Blood pressure lowering efficacy of renin inhibitors for primary hypertension
Editorial Group: Cochrane Hypertension Group
Published Online: 8 OCT 2008
Assessed as up-to-date: 9 AUG 2011
Copyright © 2011 The Cochrane Collaboration. Published by John Wiley & Sons, Ltd.
How to Cite
Musini VM, Fortin PM, Bassett K, Wright JM. Blood pressure lowering efficacy of renin inhibitors for primary hypertension. Cochrane Database of Systematic Reviews 2008, Issue 4. Art. No.: CD007066. DOI: 10.1002/14651858.CD007066.pub2.
- Publication Status: New search for studies and content updated (no change to conclusions)
- Published Online: 8 OCT 2008
Hypertension is a chronic condition associated with an increased risk of mortality and morbidity. The renin-angiotensin-aldosterone system is an important target site for five antihypertensive drug classes: beta blockers, renin inhibitors, ACE inhibitors, angiotensin receptor blockers (ARBs) and aldosterone inhibitors. Renin is the enzyme responsible for converting angiotensinogen to angiotensin I, which is then converted to angiotensin II. Renin inhibitors prevent the formation of both angiotensin I and angiotensin II . Renin inhibitors do not affect kinin metabolism and may produce fewer adverse effects than ACE inhibitors such as dry cough or angioedema.
To quantify the dose-related blood pressure lowering efficacy of renin inhibitors versus placebo in the treatment of primary hypertension.
We searched the following databases for randomised, double blind, placebo-controlled trials of renin inhibitors: Medline (1966-June 2011), EMBASE (1988-June 2011), Cochrane CENTRAL, the Hypertension Group Specialised Register and bibliographic citations from retrieved references. No language restrictions were applied.
Study design had to meet the following criteria: double-blinded, placebo-controlled; random allocation to a specific dose of renin inhibitor group and parallel placebo group; duration of follow-up of at least three weeks.
Data collection and analysis
Two reviewers independently extracted data and assessed trial quality using risk of bias tables. Disagreements were resolved by discussion or a third reviewer. Data synthesis and analyses were done using the Cochrane Review Manager software, RevMan 5.1. Data for continuous variables were combined using a weighted mean difference method and dichotomous variables were analysed using relative risk with 95% CI.
Eight trials met the inclusion criteria. Six trials (N=3694) in the original review and two additional trials comparing the renin inhibitor, aliskiren (N=3393), to placebo (N=1623 ) met the inclusion criteria for this updated review. Aliskiren was the only renin inhibitor studied in these studies. The meta-analysis shows that aliskiren has a dose-related systolic/diastolic blood pressure lowering effect as compared to placebo: aliskiren 75 mg -2.6/-2.1 mm Hg, aliskiren 150 mg -5.6/-2.9 mm Hg, aliskiren 300 mg -7.9/-4.8, aliskiren 600 mg -11.4/-6.6 mm Hg. Aliskiren 300 mg significantly lowered both SBP and DBP as compared to aliskiren150 mg (SBP:-2.97 (95% CI -3.50, -1.90) and DBP: -1.86 (95% CI -2.39, -1.33). Aliskiren has no effect on blood pressure variability. No data was available to assess the effect of aliskiren on heart rate and pulse pressure. This review found weak evidence that with short-term use, aliskiren does not increase withdrawals due to adverse effects as compared to placebo.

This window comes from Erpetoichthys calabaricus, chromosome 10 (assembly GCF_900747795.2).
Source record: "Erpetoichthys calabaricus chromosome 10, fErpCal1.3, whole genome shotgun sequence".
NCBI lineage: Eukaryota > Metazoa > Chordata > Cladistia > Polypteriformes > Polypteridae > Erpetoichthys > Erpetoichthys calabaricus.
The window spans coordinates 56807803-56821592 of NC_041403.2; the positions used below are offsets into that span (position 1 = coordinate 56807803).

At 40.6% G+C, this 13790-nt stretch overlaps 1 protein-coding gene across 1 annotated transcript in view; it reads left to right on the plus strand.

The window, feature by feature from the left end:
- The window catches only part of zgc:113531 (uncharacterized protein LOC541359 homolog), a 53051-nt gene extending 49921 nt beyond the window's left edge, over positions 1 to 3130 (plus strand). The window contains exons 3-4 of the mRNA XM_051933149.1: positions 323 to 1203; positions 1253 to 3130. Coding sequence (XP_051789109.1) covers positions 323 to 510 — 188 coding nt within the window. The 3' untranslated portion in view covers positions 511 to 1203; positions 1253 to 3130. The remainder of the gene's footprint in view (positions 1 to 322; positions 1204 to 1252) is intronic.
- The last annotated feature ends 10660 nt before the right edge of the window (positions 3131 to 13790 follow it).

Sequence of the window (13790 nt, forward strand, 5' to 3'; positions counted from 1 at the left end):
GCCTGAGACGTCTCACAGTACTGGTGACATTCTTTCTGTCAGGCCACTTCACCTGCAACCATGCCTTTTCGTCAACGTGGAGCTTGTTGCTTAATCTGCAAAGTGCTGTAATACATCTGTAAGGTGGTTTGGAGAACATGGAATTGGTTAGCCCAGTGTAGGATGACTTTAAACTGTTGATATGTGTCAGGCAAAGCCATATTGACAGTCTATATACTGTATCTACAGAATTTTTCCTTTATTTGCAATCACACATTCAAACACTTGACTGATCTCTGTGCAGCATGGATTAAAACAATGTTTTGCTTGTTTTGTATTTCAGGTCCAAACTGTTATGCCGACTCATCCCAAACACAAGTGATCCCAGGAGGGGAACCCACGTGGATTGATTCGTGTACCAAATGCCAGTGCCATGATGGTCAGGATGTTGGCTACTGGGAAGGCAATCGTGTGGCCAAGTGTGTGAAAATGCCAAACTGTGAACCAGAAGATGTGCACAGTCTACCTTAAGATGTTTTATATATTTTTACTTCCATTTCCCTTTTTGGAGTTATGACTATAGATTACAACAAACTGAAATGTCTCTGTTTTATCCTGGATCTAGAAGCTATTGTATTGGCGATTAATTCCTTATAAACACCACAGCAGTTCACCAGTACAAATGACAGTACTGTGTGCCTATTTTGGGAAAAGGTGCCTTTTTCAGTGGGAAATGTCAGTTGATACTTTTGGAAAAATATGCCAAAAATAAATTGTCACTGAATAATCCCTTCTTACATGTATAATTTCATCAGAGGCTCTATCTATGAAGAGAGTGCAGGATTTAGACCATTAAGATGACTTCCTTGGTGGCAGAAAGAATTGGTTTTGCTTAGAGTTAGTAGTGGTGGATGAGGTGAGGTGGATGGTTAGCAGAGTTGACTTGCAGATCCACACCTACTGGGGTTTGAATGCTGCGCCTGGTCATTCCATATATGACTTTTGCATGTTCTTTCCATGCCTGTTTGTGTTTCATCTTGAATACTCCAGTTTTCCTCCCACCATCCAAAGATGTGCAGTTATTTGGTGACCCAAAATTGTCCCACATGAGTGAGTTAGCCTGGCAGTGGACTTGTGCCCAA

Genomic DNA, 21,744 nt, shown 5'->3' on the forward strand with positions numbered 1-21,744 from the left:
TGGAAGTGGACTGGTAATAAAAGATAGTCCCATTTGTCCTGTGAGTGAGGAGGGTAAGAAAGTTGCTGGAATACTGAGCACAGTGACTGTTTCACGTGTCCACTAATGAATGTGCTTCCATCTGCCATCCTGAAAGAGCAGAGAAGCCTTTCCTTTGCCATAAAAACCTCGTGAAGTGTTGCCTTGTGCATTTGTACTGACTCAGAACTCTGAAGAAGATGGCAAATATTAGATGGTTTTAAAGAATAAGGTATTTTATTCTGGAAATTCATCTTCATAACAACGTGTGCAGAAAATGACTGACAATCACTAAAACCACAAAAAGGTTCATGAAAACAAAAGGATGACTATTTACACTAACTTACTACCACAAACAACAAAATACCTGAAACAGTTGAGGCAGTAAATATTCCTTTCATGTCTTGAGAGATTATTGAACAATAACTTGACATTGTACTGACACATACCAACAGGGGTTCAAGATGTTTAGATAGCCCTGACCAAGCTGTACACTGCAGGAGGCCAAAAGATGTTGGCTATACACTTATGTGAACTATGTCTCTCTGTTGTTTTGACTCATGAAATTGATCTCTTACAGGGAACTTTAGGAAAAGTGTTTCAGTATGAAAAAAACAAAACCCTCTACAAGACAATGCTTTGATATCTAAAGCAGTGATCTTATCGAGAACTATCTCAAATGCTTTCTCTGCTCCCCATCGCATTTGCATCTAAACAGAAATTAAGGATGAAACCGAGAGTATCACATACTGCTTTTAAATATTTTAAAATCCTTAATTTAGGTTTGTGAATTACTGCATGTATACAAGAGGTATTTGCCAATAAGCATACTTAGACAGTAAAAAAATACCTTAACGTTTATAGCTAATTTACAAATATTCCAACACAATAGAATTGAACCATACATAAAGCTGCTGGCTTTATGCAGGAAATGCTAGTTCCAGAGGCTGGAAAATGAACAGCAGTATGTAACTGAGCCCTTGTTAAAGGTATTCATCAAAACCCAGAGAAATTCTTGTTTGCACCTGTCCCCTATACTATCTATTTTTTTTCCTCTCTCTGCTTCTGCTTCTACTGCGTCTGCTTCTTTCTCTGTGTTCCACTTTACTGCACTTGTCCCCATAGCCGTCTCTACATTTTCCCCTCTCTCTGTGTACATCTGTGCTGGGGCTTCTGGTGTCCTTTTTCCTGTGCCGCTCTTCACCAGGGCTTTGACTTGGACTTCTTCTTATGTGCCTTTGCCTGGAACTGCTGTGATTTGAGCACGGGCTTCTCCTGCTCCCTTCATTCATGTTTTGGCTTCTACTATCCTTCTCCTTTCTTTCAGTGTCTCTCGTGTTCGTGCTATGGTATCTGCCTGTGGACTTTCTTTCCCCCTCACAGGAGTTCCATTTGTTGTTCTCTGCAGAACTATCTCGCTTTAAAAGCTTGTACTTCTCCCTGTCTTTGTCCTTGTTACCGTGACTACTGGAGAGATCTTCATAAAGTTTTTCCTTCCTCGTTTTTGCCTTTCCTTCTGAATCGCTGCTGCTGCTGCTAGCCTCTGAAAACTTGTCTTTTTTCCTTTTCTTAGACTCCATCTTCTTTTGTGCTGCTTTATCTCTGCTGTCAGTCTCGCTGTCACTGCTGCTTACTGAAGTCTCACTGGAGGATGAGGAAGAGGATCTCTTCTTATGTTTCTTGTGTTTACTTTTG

Aliskiren has a dose-related blood pressure lowering effect better than placebo. This effect is similar to that determined for ACE inhibitors and ARBs.
Plain language summary
Blood pressure lowering efficacy of aliskiren
Elevated blood pressure or hypertension can lead to heart attacks and stroke. A new class of drugs called renin inhibitors is indicated for the treatment of hypertension. Aliskiren is a member of this new class and is the only one studied (or approved) for this indication at this time. We asked whether aliskiren was better than placebo for reducing blood pressure in patients with hypertension, and whether this drug had increased side effects leading to withdrawals. We searched the scientific literature and found 8 randomised controlled trials comparing aliskiren to placebo. We concluded that aliskiren is better than placebo at lowering blood pressure and that the magnitude of this effect could be similar to other classes of drugs when the maximum recommended dose is used. The trials were too short to assess side effects.